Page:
Industrialization and the making of 'modern' Bangladesh: history and future
Mohammad Tareq Hasan (University of Dhaka)
Paper short abstract:
The 'global capital', which started come to Bangladesh through garment industries during 1980s, initiated a process of 'accumulation by dispossession'. However, the workers, which disproportionately include women and migrants, continuously navigate their livelihood options for a 'imagined future'.
Paper long abstract:
The garment industry in Bangladesh has created massive employment opportunities and more than 4 million workers are working in about 4500 garment factories (national and multinational). Since mid-1980s, Bangladesh has been trying to develop 'a good business climate' to foster step towards 'modernity'. Hence, government policies informed by notions of 'neoliberalism', 'globalization', 'modernity' (shaped by World Bank and IMF) has been influential for the significant growth of export-oriented industrialization through garment sector during the past decades. The success and rapid growth of the Ready-made Garment (RMG) industry is exemplified from the fact that apparel was 4 percent of the total merchandise exported in 1983-84 whereas it was almost 80 percent in 2015-16. From the perspective of the industrial workers, I have explored the role of garment industries to the development of wage labour and reveal socio-economic effects that 'modern industry work' has had on the workers. Based on ethnographic information, I argue that the 'geographical mobility of capital' at the global level, which started come to Bangladesh during 1980s, initiated a process of 'accumulation by dispossession'. Besides, oligarchic business corporations use and override state and international polices to exploit the labour. I hold that the process of accumulation, working class formation and proletarianization have created an 'inside-outside' dialectic in the existing form of neoliberal capitalism in Bangladesh. However, amidst rapid change and rupture of existing social systems, the workers of the export oriented garment factories, which disproportionately include women and migrants, continuously navigate their livelihood options for an 'imagined future'.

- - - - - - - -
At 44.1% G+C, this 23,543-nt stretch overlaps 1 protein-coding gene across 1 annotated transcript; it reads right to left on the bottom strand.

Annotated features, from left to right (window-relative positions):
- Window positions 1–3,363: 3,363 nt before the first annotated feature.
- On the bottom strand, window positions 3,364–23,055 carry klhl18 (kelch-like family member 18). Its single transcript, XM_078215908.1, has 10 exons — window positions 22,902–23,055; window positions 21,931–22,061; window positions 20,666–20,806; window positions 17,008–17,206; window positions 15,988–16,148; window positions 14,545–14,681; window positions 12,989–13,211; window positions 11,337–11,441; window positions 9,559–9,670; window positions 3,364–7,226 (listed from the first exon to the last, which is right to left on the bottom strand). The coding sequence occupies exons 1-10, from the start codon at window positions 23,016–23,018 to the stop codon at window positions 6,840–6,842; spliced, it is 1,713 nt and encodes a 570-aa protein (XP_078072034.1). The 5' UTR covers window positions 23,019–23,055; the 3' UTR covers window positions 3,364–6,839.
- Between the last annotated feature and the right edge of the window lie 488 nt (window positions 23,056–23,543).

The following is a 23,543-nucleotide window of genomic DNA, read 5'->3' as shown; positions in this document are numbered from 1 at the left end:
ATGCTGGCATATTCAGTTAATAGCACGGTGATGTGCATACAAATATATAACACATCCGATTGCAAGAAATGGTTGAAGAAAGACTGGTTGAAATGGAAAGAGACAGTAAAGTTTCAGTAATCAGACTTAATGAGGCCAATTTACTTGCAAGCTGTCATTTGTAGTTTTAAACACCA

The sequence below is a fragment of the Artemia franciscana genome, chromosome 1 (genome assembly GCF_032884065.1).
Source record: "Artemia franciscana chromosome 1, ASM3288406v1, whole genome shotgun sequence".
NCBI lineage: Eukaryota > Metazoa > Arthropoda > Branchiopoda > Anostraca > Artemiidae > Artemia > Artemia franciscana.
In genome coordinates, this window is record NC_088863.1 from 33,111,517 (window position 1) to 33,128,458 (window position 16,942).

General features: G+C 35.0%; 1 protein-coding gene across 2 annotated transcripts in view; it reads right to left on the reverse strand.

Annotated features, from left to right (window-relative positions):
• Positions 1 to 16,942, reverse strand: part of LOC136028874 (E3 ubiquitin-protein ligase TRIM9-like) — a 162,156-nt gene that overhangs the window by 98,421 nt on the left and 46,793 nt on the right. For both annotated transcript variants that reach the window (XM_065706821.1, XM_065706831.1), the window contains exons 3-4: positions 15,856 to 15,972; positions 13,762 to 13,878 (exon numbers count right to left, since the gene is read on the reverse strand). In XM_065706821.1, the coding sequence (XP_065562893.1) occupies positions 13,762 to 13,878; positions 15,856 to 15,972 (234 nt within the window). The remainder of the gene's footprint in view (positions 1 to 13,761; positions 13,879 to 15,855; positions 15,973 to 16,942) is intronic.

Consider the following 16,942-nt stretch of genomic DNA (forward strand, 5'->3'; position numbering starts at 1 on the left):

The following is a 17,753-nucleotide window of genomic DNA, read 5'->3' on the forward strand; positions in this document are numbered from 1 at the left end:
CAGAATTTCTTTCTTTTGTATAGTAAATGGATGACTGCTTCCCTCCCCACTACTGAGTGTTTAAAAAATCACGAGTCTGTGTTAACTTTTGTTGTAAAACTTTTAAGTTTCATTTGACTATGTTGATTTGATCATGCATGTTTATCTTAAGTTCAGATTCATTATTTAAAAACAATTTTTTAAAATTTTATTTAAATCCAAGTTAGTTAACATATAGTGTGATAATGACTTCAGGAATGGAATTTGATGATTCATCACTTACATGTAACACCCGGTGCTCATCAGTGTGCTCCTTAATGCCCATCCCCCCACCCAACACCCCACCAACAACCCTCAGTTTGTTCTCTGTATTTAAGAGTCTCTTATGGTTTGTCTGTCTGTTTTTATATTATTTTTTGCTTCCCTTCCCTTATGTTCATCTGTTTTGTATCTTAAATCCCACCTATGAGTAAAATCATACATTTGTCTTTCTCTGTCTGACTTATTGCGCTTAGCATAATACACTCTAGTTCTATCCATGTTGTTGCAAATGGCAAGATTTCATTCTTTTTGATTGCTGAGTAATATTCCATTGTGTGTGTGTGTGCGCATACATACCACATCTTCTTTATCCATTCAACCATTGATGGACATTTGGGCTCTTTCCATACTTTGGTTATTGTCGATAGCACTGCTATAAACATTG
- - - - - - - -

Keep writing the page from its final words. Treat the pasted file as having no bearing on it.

Modernization 2.0: new directions in the anthropology of development